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Need A Strategy To Hedge Downside Risk? Try A Buffer ETF

Need A Strategy To Hedge Downside Risk? Try A Buffer ETF

Exchange-traded funds (ETFs) were first introduced in the 1990s as a vehicle to give investors exposure to a broad group of U.S. equities. Over the years, issuers have launched a variety of funds with a range of niche themes, including buffer funds, which are also known as defined-outcome ETFs.

These funds enable investors to “mitigate risk and reduce volatility.” By customizing the range of returns based on the equity index movements, investors can earn up to a maximum return, while having the safety of a predetermined downside buffer.

These ETF buffers are like airbags in cars—they’re cushions that protect investors in the event of a major crash. Recent metrics highlight that as individuals approach retirement age, the “willingness to take above-average or substantial investment risks” decreases. Many of these risk-averse investors are likely to forgo some of the potential gains when an instrument can protect them from losing their hard-earned capital.

Each defined outcome fund typically has a stated loss percentage that it would protect against—9%, 10%, 15%, 20% or 30% before fees—usually over 12 months. That percentage is the buffer amount. Bigger buffers mean correspondingly lower limits on gains, however.

The upside cap and downside buffer amounts are predetermined for the whole outcome period and are clearly highlighted in a given fund’s prospectus.

Investors can trade buffer ETFs at any point in time, starting from the launch date. However, stated cap and buffer levels apply only to investors who invest at the start of the outcome period and hold for the entire outcome period. Those who buy the fund after the first date or sell before the last date of the outcome period may not necessarily achieve the maximum return.

These funds invest in one-year options linked to a broad benchmark, like the S&P 500 index. Readers might be interested to know that the index has returned about 16.6% since the beginning of the year and hit an all-time-high on July 13.

With that information, here is our buffered-outcome ETF for today. This fund could appeal to investors who want to invest in SPDR® S&P 500 (NYSE:SPY), which tracks the returns of the S&P 500 index. It would enable them to have exposure to some of the annual gains in the index while keeping the downside risks under control.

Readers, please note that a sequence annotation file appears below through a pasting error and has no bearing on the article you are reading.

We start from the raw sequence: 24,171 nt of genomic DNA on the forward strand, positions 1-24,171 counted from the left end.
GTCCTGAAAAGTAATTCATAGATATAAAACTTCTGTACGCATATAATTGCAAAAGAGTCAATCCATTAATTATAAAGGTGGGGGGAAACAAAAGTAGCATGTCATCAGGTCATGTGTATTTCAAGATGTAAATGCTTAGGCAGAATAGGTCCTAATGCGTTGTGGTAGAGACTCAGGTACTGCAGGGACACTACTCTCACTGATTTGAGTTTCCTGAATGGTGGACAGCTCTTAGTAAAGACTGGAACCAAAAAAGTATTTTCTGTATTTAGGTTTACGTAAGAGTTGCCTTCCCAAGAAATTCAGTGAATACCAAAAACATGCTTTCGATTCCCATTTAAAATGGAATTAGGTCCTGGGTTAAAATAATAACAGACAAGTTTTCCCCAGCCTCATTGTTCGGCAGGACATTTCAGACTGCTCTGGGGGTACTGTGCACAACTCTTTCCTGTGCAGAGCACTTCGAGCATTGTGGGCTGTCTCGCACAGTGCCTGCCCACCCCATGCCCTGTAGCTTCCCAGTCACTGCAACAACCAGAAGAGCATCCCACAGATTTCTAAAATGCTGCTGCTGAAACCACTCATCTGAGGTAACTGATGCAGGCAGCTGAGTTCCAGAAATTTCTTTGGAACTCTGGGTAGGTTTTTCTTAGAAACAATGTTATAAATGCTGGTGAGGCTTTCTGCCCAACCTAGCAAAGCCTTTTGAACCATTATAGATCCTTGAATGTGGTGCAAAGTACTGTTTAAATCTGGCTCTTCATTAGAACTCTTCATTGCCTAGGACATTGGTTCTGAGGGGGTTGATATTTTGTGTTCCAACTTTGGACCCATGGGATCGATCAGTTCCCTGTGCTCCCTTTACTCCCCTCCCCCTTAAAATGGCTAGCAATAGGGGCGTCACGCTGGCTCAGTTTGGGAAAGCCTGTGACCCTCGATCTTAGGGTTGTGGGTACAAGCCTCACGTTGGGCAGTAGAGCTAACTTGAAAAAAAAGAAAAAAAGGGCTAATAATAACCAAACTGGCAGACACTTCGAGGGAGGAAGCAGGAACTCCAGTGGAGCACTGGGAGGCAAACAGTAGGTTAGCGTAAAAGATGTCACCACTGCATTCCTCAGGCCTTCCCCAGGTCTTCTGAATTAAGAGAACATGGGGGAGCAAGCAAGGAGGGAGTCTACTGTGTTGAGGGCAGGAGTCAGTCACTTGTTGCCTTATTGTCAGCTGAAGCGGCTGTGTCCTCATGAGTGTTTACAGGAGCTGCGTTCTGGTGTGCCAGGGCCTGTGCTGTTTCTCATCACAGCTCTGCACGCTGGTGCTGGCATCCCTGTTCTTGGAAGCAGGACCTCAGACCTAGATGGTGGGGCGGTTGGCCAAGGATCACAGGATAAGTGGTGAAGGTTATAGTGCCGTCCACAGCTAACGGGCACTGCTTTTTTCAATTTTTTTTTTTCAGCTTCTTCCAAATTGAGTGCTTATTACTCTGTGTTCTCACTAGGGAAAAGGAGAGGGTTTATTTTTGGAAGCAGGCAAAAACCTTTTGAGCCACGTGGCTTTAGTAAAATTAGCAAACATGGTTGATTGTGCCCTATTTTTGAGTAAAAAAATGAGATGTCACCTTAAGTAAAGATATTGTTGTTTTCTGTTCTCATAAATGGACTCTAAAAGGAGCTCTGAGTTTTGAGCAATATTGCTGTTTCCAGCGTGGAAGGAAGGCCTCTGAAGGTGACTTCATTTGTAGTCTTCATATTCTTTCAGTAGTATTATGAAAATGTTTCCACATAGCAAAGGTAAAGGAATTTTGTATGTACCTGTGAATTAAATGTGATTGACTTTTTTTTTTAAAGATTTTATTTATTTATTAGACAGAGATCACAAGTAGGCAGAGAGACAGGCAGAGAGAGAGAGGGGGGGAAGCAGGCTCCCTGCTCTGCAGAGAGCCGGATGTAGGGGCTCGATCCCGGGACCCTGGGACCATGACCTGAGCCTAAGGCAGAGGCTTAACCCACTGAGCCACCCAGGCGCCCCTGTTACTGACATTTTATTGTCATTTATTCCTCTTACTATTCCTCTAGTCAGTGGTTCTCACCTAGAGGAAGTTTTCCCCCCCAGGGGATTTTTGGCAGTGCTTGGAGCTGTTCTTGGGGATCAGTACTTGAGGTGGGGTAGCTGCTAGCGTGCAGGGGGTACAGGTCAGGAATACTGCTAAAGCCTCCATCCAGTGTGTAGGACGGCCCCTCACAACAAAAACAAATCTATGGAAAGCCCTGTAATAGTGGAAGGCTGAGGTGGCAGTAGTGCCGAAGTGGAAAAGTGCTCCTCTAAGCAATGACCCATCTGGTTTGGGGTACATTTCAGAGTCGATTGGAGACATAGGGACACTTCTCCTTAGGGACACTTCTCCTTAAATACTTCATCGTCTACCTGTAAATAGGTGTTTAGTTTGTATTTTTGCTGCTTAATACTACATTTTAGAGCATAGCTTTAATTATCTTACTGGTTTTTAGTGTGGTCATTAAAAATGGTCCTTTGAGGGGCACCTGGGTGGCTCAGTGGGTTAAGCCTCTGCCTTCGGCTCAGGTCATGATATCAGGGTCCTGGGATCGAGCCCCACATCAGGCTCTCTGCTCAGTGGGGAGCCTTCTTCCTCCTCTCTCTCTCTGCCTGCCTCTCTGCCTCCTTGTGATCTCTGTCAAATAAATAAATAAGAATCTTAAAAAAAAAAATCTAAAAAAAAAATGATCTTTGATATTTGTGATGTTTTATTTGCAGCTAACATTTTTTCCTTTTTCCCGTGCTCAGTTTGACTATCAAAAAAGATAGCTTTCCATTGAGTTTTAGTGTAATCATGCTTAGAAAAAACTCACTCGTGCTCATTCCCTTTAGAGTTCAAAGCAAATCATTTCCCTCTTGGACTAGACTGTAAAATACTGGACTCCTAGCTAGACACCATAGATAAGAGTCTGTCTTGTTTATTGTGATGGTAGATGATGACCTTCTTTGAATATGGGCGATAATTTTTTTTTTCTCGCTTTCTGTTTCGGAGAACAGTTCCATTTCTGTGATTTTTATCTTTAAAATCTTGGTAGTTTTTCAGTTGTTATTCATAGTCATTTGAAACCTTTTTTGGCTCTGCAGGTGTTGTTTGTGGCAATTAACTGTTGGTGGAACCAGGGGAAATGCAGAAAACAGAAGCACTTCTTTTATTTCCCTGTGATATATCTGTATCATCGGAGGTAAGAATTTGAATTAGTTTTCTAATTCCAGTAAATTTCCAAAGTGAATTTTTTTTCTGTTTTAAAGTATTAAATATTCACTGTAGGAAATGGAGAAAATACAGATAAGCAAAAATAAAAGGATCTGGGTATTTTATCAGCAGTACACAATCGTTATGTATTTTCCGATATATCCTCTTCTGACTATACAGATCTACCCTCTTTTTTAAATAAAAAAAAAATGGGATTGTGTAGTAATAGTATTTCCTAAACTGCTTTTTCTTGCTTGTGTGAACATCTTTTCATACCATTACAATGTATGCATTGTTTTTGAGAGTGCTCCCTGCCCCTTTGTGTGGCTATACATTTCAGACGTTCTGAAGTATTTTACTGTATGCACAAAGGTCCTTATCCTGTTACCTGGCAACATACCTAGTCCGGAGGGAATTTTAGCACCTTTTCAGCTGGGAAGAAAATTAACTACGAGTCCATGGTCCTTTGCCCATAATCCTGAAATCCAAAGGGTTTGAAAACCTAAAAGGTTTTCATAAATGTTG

AllianzIM U.S. Large Cap Buffer10 Jul ETF

Current Price: $27.9652-Week Range: $25.25 – $28.20Expense Ratio: 0.74% per year

The AllianzIM U.S. Large Cap Buffer10 Jul ETF (NYSE:AZAL) tracks the returns of the S&P 500 index up to a pre-specified upside cap, while buffering investors against the first 10% of losses over the outcome period, currently from July 1, 2021, to June 30, 2022.

The starting cap of the fund was 10.70%, gross of the 0.74% management fee. In other words, if held during the outcome period, the fund could return a maximum 9.96%.

The actively managed fund utilizes Flexible Exchange® Options, also known as FLEX® Options, on the S&P 500 index. Its net assets currently stand at $34.94 million.

According to Johan Grahn, head of ETF Strategy at AllianzIM:

“Inflation is one of the worst enemies for people in retirement in particular, posing a dual-threat of decreasing bond prices and hollowing out of equity prices. Investors facing these challenges may find the middle ground they’ve been looking for in AllianzIM Buffered Outcome ETFs.”

In addition to buffer ETFs offered by Allianz Investment Management (AllianzIM), there are other similar products offered by different fund issuers, including First Trust, Innovator Capital Management and TrueShares.

Defined-outcome funds offer exposure to other benchmark indices, like the Russell 2000 and NASDAQ 100. Interested investors might want to check similar funds whose outcome period will start in the weeks ahead. For example, the current outcome period for the Innovator S&P 500 Power Buffer ETF – August (NYSE:PAUG) will end on July 31. The new period will start the next day.

Investors who would like to bypass short-term market fluctuations to a degree while benefiting from the returns in the benchmark index might want to keep buffer ETFs on their radar. We will introduce other buffer exchange-traded funds in the coming days.

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